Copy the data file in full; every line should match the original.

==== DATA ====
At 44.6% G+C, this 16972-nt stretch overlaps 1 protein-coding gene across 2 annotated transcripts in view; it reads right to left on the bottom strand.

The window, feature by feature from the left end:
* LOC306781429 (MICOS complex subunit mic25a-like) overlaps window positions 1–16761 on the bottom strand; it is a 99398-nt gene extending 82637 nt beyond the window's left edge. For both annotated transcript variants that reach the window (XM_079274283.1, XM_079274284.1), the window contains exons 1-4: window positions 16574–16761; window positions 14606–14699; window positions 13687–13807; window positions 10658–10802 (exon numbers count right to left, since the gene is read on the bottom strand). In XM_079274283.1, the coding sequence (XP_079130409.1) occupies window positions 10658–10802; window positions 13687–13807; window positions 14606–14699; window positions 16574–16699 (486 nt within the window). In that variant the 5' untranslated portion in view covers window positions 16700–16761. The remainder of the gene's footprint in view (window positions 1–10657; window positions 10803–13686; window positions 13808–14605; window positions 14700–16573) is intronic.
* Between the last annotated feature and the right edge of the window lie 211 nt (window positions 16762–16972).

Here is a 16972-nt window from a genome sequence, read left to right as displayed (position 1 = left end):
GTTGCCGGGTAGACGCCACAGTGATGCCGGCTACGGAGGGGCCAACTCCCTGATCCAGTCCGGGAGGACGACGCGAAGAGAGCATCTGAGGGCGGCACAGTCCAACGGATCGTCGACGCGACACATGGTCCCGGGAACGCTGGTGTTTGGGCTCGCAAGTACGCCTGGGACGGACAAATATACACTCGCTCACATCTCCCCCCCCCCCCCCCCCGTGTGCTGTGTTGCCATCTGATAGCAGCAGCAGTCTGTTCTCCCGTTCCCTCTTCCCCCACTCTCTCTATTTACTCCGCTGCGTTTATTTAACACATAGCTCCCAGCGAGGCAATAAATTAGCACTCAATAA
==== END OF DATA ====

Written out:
At 44.6% G+C, this 16972-nt stretch overlaps 1 protein-coding gene across 2 annotated transcripts in view; it reads right to left on the bottom strand.

The window, feature by feature from the left end:
* LOC306781429 (MICOS complex subunit mic25a-like) overlaps window positions 1–16761 on the bottom strand; it is a 99398-nt gene extending 82637 nt beyond the window's left edge. For both annotated transcript variants that reach the window (XM_079274283.1, XM_079274284.1), the window contains exons 1-4: window positions 16574–16761; window positions 14606–14699; window positions 13687–13807; window positions 10658–10802 (exon numbers count right to left, since the gene is read on the bottom strand). In XM_079274283.1, the coding sequence (XP_079130409.1) occupies window positions 10658–10802; window positions 13687–13807; window positions 14606–14699; window positions 16574–16699 (486 nt within the window). In that variant the 5' untranslated portion in view covers window positions 16700–16761. The remainder of the gene's footprint in view (window positions 1–10657; window positions 10803–13686; window positions 13808–14605; window positions 14700–16573) is intronic.
* Between the last annotated feature and the right edge of the window lie 211 nt (window positions 16762–16972).

Here is a 16972-nt window from a genome sequence, read left to right as displayed (position 1 = left end):
GTTGCCGGGTAGACGCCACAGTGATGCCGGCTACGGAGGGGCCAACTCCCTGATCCAGTCCGGGAGGACGACGCGAAGAGAGCATCTGAGGGCGGCACAGTCCAACGGATCGTCGACGCGACACATGGTCCCGGGAACGCTGGTGTTTGGGCTCGCAAGTACGCCTGGGACGGACAAATATACACTCGCTCACATCTCCCCCCCCCCCCCCCCCGTGTGCTGTGTTGCCATCTGATAGCAGCAGCAGTCTGTTCTCCCGTTCCCTCTTCCCCCACTCTCTCTATTTACTCCGCTGCGTTTATTTAACACATAGCTCCCAGCGAGGCAATAAATTAGCACTCAATAA